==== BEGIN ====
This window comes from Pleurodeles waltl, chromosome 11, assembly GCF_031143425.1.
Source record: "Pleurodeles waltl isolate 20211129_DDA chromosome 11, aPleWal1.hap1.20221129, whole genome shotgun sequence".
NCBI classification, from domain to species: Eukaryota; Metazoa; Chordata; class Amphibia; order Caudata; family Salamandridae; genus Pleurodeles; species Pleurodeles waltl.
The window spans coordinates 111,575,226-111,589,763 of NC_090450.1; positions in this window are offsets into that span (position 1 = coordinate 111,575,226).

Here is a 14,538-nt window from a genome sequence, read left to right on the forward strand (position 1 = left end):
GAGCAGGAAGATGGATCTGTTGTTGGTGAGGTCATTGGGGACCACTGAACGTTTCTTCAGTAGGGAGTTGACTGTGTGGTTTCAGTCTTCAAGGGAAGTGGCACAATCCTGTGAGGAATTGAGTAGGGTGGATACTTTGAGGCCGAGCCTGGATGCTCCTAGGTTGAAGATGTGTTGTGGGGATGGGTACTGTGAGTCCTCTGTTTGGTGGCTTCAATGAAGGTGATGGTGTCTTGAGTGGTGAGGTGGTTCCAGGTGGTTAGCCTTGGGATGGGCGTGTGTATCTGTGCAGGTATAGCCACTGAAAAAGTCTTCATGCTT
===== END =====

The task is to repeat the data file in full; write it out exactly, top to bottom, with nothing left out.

This window comes from Pleurodeles waltl, chromosome 11, assembly GCF_031143425.1.
Source record: "Pleurodeles waltl isolate 20211129_DDA chromosome 11, aPleWal1.hap1.20221129, whole genome shotgun sequence".
NCBI classification, from domain to species: Eukaryota; Metazoa; Chordata; class Amphibia; order Caudata; family Salamandridae; genus Pleurodeles; species Pleurodeles waltl.
The window spans coordinates 111,575,226-111,589,763 of NC_090450.1; positions in this window are offsets into that span (position 1 = coordinate 111,575,226).

Here is a 14,538-nt window from a genome sequence, read left to right on the forward strand (position 1 = left end):
GAGCAGGAAGATGGATCTGTTGTTGGTGAGGTCATTGGGGACCACTGAACGTTTCTTCAGTAGGGAGTTGACTGTGTGGTTTCAGTCTTCAAGGGAAGTGGCACAATCCTGTGAGGAATTGAGTAGGGTGGATACTTTGAGGCCGAGCCTGGATGCTCCTAGGTTGAAGATGTGTTGTGGGGATGGGTACTGTGAGTCCTCTGTTTGGTGGCTTCAATGAAGGTGATGGTGTCTTGAGTGGTGAGGTGGTTCCAGGTGGTTAGCCTTGGGATGGGCGTGTGTATCTGTGCAGGTATAGCCACTGAAAAAGTCTTCATGCTT